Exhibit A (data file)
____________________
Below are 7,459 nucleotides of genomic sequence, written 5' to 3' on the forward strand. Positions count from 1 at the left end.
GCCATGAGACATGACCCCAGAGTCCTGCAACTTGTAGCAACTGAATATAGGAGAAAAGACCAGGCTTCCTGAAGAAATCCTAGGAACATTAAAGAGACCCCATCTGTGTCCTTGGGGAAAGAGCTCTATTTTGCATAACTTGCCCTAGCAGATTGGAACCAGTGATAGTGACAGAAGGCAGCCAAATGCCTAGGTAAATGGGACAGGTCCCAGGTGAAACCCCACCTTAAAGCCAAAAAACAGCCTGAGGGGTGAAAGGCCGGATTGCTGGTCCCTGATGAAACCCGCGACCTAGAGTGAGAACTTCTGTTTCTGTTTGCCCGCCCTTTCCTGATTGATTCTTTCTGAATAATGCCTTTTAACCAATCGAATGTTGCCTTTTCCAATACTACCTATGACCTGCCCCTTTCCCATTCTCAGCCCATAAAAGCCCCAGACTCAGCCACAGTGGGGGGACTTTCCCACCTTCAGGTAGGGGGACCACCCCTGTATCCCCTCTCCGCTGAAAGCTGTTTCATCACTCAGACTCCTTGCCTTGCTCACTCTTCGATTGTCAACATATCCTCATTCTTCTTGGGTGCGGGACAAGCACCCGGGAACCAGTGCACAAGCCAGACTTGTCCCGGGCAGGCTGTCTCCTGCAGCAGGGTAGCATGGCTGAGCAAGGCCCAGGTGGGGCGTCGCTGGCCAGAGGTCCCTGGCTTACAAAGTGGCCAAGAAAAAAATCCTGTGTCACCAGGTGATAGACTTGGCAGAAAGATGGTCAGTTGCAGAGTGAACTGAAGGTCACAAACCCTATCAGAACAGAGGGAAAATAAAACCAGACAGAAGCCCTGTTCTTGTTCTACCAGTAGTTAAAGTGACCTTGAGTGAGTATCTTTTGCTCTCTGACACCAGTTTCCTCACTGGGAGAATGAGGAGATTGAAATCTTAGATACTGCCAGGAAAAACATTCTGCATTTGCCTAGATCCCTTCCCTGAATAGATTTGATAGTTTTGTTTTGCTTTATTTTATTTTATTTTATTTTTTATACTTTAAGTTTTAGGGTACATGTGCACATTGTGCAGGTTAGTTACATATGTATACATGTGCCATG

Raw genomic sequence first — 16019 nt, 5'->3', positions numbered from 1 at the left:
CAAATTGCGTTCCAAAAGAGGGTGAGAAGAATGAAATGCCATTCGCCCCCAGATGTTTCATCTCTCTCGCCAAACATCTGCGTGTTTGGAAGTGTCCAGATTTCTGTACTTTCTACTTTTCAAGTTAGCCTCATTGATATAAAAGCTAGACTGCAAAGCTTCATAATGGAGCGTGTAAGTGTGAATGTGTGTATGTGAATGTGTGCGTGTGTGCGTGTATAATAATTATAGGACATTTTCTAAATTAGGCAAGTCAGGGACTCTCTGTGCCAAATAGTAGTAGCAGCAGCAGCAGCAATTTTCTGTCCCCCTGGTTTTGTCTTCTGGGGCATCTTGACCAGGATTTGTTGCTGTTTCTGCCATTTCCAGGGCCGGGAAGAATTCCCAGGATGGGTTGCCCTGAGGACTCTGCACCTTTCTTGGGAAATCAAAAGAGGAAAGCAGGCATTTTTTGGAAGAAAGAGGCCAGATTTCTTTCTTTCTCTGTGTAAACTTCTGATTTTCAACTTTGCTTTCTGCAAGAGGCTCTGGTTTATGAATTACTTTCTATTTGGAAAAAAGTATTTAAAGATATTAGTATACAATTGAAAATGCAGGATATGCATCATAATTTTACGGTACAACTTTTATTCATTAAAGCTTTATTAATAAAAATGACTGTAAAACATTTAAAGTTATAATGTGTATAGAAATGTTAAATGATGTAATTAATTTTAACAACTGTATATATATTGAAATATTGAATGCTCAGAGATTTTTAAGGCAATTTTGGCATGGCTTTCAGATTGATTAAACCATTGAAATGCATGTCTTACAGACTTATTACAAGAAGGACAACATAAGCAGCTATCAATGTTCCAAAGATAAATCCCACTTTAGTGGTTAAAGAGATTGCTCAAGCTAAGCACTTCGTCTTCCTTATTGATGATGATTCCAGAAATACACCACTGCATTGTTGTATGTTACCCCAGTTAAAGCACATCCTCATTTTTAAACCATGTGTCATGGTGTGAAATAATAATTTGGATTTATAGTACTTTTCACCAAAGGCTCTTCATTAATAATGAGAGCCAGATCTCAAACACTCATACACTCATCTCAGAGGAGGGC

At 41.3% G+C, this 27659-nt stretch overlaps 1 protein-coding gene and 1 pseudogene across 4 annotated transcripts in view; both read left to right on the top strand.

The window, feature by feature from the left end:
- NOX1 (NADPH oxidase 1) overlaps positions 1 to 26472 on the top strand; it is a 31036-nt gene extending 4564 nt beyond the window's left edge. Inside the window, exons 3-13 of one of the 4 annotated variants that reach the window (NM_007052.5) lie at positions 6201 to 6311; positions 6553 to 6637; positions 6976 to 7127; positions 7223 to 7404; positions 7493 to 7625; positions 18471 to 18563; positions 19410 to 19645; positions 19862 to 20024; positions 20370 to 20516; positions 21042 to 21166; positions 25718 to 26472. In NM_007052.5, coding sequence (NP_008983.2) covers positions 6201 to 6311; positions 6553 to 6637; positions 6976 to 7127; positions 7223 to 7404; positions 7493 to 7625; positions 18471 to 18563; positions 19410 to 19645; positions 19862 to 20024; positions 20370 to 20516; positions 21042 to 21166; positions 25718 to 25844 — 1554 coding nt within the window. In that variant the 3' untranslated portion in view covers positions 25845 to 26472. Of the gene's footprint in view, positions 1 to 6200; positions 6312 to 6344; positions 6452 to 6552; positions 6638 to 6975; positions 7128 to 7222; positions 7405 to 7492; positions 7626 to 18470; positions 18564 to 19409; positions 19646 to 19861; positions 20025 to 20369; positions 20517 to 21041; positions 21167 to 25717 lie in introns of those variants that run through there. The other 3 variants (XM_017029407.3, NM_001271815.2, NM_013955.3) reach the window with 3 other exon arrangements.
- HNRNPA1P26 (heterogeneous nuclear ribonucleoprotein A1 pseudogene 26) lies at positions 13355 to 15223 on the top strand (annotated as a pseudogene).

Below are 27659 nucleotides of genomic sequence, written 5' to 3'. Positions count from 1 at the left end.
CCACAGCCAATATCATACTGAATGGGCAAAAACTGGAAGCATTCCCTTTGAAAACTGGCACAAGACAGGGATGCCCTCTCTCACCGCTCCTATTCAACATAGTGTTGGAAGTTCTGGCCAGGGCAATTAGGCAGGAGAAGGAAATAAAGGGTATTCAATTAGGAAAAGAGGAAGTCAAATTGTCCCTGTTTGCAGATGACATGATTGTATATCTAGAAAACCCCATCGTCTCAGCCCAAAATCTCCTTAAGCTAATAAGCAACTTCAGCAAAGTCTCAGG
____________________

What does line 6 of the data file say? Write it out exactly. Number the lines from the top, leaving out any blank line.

The window, feature by feature from the left end: